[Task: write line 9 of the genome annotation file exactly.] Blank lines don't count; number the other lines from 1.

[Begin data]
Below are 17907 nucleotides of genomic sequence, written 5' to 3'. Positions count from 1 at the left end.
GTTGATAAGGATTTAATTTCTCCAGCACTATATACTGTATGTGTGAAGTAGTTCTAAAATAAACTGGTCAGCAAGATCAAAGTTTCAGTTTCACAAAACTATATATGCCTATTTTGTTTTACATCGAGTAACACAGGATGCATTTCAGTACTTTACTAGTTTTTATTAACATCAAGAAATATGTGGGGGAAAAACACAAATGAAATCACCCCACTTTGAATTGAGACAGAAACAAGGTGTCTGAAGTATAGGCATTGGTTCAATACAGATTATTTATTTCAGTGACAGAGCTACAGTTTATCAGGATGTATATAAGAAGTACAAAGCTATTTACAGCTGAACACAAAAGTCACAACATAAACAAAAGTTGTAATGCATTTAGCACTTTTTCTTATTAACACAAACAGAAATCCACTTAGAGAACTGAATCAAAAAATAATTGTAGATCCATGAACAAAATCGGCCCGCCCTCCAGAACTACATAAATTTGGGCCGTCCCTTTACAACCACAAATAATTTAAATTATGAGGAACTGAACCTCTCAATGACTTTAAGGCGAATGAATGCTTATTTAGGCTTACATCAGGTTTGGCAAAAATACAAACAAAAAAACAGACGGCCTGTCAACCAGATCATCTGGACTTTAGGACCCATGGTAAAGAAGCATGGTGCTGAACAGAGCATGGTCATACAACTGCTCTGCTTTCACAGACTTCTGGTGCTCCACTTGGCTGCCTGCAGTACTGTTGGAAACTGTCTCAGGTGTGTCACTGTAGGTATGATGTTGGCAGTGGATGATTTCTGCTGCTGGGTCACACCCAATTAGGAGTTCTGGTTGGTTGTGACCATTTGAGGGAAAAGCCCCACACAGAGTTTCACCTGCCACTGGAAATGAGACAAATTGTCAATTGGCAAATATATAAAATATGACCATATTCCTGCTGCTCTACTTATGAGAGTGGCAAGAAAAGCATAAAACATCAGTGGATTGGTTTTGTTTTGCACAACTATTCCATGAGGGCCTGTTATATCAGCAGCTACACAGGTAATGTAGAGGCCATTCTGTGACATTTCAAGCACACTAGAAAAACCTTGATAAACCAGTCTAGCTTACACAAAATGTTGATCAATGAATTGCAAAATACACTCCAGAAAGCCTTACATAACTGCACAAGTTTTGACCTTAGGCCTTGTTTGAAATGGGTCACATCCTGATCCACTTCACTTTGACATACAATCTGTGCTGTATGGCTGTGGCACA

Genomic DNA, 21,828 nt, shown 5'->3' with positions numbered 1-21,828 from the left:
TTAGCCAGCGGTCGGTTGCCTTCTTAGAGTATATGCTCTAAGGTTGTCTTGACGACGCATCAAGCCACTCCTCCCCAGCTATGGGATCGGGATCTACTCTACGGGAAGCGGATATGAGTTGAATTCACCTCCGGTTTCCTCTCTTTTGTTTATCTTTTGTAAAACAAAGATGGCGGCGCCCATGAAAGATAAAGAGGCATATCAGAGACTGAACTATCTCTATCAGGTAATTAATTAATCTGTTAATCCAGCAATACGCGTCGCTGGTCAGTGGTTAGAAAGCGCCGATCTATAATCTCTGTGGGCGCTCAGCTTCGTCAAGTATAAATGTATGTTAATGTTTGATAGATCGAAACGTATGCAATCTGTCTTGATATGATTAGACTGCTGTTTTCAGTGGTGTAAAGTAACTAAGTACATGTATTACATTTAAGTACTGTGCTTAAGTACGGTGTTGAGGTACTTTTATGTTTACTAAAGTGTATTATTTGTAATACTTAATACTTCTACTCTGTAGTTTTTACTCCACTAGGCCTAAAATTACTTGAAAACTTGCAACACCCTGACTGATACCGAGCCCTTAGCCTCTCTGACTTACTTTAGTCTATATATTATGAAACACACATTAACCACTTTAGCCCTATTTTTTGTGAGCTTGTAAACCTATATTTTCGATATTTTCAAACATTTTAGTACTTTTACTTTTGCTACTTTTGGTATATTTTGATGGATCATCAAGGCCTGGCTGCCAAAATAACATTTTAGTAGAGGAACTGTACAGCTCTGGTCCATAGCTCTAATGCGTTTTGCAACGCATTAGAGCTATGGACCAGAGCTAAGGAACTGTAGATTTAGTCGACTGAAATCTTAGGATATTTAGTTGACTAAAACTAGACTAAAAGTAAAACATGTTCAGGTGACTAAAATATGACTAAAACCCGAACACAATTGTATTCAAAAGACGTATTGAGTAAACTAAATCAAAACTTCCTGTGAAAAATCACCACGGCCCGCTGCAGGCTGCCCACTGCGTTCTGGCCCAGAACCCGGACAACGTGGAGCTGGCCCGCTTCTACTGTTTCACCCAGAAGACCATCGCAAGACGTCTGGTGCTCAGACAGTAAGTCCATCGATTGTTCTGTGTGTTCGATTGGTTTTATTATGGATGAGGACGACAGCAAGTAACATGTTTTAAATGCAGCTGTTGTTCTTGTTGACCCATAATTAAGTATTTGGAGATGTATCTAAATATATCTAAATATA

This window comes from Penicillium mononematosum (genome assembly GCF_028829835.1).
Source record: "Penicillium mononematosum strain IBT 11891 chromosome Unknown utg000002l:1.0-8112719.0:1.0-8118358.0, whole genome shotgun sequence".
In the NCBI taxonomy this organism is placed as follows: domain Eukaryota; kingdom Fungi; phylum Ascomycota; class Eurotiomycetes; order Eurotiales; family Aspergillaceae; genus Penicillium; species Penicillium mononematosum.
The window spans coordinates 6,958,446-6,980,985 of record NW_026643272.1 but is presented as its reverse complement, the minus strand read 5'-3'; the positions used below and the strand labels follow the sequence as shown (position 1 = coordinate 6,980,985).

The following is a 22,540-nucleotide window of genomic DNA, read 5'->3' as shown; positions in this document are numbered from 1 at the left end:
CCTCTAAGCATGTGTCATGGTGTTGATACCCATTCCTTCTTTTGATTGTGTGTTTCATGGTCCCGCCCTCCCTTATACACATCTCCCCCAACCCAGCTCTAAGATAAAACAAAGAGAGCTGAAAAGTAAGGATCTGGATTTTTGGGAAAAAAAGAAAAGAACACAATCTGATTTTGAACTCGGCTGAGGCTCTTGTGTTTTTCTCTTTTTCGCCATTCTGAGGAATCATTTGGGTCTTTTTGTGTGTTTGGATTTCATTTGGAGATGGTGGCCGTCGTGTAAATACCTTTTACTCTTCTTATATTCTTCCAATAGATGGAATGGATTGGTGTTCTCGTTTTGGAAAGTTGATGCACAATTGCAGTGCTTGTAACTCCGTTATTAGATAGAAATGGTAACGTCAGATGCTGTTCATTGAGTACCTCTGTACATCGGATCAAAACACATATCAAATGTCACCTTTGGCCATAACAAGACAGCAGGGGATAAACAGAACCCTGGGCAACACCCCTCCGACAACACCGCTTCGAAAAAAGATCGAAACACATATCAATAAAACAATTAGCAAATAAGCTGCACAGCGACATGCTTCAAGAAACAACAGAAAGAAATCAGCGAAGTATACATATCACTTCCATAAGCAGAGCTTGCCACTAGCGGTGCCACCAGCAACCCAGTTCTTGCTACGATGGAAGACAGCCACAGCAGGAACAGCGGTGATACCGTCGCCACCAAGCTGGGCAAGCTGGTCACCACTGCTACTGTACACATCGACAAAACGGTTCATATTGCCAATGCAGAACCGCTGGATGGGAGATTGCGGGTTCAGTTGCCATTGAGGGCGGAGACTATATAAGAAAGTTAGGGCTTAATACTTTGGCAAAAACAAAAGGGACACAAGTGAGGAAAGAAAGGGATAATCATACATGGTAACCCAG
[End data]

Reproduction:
The following is a 22,540-nucleotide window of genomic DNA, read 5'->3' as shown; positions in this document are numbered from 1 at the left end: